Personal Finance

The Essential Number for Retirement That Half of Americans Don't Know

Colorful 401k letters next to piggy bank

Setting financial goals can help you achieve major life milestones -- and there's no goal more important than saving for a secure retirement. Yet, despite the consensus that building a big nest egg for your golden years is crucial, a recent survey from Charles Schwab shows that 54% of Americans don't know how much money they need saved for retirement.

Having a ballpark figure that functions as your target retirement savings number is important for a number of reasons. Once you figure yours out, saving for retirement won't seem so daunting, for starters.

Colorful 401k letters next to piggy bank

Image source: Getty Images.

Why you need to know your retirement savings goal

It's important to know your retirement savings goal so:

  • You can make sure you're on track to save enough: If you know the total amount you need saved by the time you're ready to retire, work backwards to figure out how much you'll need to save annually to achieve your goal. But, if you have no idea of the actual amount you need, it's impossible to tell if you're on pace for your age. Finding your number will help you know whether you need to adjust your retirement savings upward or risk facing a shortfall. You don't want to squander your money now only to find yourself nearing retirement age and discovering you don't have nearly enough saved.
  • Having a goal helps you stay motivated: Research shows setting specific goals -- and tracking your progress -- helps you to actually achieve what you desire. It's much more satisfying to work toward a specific outcome -- such as saving $10,000 per year or $1 million over 30 years -- then to just put money into an investment account to some nebulous end goal.
  • You'll know when you're actually ready to retire: If you know how much money you need for retirement, you can easily see when you've hit your target and when you can effectively leave the workforce without worrying about your financial future.

How to set a retirement savings goal

You now know the why behind needing a specific target goal for retirement savings -- but how can you actually set this goal taking your life and your needs into account? There are a few methods for figuring out the amount of money you'll need to save for retirement:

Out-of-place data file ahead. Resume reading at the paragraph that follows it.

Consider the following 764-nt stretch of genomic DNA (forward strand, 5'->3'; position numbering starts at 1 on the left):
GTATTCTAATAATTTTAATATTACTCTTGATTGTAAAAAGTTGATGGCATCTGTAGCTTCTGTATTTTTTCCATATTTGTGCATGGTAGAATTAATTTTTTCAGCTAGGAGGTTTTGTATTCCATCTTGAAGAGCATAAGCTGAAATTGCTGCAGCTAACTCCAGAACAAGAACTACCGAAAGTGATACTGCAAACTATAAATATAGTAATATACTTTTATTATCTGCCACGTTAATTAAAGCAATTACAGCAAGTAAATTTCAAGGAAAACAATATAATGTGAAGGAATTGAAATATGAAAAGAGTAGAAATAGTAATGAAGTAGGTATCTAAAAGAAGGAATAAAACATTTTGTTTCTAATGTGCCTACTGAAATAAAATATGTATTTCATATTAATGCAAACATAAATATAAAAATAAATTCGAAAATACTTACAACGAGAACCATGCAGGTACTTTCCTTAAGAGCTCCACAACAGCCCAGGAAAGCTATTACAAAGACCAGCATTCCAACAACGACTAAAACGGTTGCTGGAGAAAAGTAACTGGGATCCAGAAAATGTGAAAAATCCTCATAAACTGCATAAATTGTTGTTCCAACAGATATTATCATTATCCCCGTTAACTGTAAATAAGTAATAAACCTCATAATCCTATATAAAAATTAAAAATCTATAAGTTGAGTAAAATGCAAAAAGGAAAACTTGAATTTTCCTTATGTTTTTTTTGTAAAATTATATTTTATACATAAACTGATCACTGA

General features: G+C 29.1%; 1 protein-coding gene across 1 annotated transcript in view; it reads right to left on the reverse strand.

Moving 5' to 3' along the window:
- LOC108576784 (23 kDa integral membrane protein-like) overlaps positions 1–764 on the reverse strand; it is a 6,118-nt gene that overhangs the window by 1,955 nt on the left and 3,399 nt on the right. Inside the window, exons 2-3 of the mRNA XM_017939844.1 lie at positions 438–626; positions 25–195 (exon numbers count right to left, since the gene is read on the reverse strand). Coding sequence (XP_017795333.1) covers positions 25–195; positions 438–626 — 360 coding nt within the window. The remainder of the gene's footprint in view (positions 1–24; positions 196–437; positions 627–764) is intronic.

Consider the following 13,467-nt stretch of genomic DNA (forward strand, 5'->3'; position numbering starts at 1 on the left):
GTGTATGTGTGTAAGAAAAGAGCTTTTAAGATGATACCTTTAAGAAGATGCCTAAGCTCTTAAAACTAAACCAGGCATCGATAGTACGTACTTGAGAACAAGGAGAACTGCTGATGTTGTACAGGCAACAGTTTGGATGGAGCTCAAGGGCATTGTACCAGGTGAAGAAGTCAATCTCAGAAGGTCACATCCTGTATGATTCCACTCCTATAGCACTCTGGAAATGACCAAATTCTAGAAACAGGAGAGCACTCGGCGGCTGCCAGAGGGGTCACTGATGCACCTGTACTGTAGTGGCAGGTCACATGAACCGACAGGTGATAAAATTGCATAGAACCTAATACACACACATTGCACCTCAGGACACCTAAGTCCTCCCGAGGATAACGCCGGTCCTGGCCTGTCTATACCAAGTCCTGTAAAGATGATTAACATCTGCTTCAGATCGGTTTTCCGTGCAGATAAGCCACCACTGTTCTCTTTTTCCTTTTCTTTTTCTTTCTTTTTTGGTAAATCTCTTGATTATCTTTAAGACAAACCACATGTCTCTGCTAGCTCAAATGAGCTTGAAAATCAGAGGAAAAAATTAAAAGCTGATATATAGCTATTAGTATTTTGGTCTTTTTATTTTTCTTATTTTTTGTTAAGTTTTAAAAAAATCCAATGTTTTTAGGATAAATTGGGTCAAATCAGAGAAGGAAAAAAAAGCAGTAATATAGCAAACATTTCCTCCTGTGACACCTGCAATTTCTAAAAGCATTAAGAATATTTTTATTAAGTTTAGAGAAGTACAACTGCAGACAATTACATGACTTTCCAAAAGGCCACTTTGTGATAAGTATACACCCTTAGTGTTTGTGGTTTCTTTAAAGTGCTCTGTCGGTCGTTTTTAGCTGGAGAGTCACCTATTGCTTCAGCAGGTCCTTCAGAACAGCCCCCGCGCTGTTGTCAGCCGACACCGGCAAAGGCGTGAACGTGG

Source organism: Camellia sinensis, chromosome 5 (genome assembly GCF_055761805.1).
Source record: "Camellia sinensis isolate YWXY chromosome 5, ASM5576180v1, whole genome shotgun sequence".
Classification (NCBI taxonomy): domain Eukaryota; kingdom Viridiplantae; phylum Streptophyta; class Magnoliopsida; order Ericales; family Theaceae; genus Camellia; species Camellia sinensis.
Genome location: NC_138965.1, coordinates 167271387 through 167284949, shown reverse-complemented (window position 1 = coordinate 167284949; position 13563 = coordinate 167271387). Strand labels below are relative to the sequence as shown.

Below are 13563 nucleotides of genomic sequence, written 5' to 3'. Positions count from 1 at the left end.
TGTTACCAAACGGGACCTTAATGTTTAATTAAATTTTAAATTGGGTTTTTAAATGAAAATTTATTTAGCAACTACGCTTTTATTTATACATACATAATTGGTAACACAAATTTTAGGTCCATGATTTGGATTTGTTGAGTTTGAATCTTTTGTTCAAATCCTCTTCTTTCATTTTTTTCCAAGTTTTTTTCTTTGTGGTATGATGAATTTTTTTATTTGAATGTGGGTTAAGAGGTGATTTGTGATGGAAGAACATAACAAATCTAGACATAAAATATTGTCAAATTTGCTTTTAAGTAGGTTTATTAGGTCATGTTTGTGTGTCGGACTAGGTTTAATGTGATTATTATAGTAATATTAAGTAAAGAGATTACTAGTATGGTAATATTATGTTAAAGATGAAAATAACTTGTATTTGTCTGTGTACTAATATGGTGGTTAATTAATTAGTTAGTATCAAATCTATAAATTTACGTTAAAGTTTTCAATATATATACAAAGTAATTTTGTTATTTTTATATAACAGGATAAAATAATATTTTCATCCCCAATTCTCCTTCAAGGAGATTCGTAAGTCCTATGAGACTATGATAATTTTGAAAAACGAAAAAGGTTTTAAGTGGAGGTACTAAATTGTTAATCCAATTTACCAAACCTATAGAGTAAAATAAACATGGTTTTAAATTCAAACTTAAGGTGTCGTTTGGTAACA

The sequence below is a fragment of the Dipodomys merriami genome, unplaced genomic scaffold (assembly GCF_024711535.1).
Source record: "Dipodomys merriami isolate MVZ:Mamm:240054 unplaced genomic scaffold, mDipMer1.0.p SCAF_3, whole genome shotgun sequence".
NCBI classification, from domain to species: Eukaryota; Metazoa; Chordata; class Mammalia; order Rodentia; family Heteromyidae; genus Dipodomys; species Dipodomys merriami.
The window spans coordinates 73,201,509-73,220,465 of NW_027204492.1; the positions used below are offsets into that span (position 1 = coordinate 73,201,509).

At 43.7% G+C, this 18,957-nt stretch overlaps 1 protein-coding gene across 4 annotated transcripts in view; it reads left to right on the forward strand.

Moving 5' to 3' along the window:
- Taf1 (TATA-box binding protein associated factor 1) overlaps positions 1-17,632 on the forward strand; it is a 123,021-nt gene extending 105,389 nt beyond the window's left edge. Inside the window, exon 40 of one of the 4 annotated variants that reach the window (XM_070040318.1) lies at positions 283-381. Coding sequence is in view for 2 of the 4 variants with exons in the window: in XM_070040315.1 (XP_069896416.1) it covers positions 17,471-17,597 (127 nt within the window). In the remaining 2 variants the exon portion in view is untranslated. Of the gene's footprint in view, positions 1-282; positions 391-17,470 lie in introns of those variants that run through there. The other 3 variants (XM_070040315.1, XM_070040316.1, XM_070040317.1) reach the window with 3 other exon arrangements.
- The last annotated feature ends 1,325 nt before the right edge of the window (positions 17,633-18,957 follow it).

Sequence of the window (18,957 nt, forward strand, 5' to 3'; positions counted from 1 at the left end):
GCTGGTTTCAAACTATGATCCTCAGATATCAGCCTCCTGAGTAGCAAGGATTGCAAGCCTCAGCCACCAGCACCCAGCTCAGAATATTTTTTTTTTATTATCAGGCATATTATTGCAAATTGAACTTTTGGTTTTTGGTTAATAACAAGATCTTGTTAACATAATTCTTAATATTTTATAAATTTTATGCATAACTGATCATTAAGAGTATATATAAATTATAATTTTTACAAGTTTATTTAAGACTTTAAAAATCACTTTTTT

• Aim to have 10 times your final salary.

Most financial experts believe you'll be safe in retirement if you have 10 times your final salary saved. This would mean saving $700,000 if you'll be making $70,000 right before retirement, and $1,000,000 if you're making $100,000 before retirement.

To estimate your final salary, start with the salary you have today, figure out the number of years you have until retirement, and plan for an annual raise of about 2%. If you're making $50,000 today, you'd make $51,000 next year, $52,020 the next year, and so on. It takes just a few minutes to estimate how much you'll be making before retirement -- and then to multiply that number by 10.

  • Figure out how much income you'll need your savings to produce.

You could do this by making a sample retirement budget (which is easier if you're closer to retirement) or by calculating that you'll need to replace between 80% to 100% of your pre-retirement salary (depending on your cost of living).

If 80% of your pre-retirement salary is $60,000, and Social Security gives you $18,000 in annual income (the Social Security website can estimate your benefits), your retirement savings must produce $42,000 annually.

Most experts use the 4% withdrawal rule, which says you can safely take 4% out of your retirement account in your first year of retirement, and then adjust upward for inflation each year. To find the number for your circumstances, work backwards: Multiply the annual $42,000 you'll need by 25 for the years of retirement to find the amount at which 4% is $42,000. Based on this calculation, you'd need $1.05 million saved.

Set your retirement savings goal today

As you can see, setting a retirement savings goal is pretty simple -- and it's worth doing so you invest the right amount of money each year of your working life to hit your goals for retirement.

Choose one of these two approaches to determine your desired nest egg size and you can calculate your goal within a few minutes. Knowing this number will help you know exactly what you're working toward, stay motivated, and monitor your progress to make sure you're on track for a secure future.

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The views and opinions expressed herein are the views and opinions of the author and do not necessarily reflect those of Nasdaq, Inc.

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